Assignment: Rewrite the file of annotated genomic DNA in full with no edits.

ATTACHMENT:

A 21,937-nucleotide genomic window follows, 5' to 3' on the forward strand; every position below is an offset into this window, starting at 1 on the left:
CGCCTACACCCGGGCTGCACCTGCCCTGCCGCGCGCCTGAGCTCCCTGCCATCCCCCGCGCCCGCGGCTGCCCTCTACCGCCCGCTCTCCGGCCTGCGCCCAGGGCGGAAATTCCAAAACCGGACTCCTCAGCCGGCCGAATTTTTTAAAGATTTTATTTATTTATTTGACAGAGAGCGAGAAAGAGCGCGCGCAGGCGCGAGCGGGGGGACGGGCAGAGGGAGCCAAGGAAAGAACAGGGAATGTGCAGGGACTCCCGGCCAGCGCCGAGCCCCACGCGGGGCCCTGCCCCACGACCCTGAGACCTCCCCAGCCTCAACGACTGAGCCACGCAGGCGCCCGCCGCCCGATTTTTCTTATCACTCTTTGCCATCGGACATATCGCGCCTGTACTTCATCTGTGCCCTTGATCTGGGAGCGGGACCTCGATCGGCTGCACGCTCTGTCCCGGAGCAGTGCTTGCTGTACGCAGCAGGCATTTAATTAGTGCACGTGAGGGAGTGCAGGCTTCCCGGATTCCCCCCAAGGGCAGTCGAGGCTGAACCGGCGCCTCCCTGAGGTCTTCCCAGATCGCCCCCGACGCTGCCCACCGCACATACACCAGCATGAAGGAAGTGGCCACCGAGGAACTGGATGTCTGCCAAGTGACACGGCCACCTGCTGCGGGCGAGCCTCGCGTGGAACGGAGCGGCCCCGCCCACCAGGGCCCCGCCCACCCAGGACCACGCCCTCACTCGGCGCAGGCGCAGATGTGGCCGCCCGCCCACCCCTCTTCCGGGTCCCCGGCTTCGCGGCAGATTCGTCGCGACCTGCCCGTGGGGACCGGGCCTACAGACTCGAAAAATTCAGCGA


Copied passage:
A 21,937-nucleotide genomic window follows, 5' to 3' on the forward strand; every position below is an offset into this window, starting at 1 on the left:
CGCCTACACCCGGGCTGCACCTGCCCTGCCGCGCGCCTGAGCTCCCTGCCATCCCCCGCGCCCGCGGCTGCCCTCTACCGCCCGCTCTCCGGCCTGCGCCCAGGGCGGAAATTCCAAAACCGGACTCCTCAGCCGGCCGAATTTTTTAAAGATTTTATTTATTTATTTGACAGAGAGCGAGAAAGAGCGCGCGCAGGCGCGAGCGGGGGGACGGGCAGAGGGAGCCAAGGAAAGAACAGGGAATGTGCAGGGACTCCCGGCCAGCGCCGAGCCCCACGCGGGGCCCTGCCCCACGACCCTGAGACCTCCCCAGCCTCAACGACTGAGCCACGCAGGCGCCCGCCGCCCGATTTTTCTTATCACTCTTTGCCATCGGACATATCGCGCCTGTACTTCATCTGTGCCCTTGATCTGGGAGCGGGACCTCGATCGGCTGCACGCTCTGTCCCGGAGCAGTGCTTGCTGTACGCAGCAGGCATTTAATTAGTGCACGTGAGGGAGTGCAGGCTTCCCGGATTCCCCCCAAGGGCAGTCGAGGCTGAACCGGCGCCTCCCTGAGGTCTTCCCAGATCGCCCCCGACGCTGCCCACCGCACATACACCAGCATGAAGGAAGTGGCCACCGAGGAACTGGATGTCTGCCAAGTGACACGGCCACCTGCTGCGGGCGAGCCTCGCGTGGAACGGAGCGGCCCCGCCCACCAGGGCCCCGCCCACCCAGGACCACGCCCTCACTCGGCGCAGGCGCAGATGTGGCCGCCCGCCCACCCCTCTTCCGGGTCCCCGGCTTCGCGGCAGATTCGTCGCGACCTGCCCGTGGGGACCGGGCCTACAGACTCGAAAAATTCAGCGA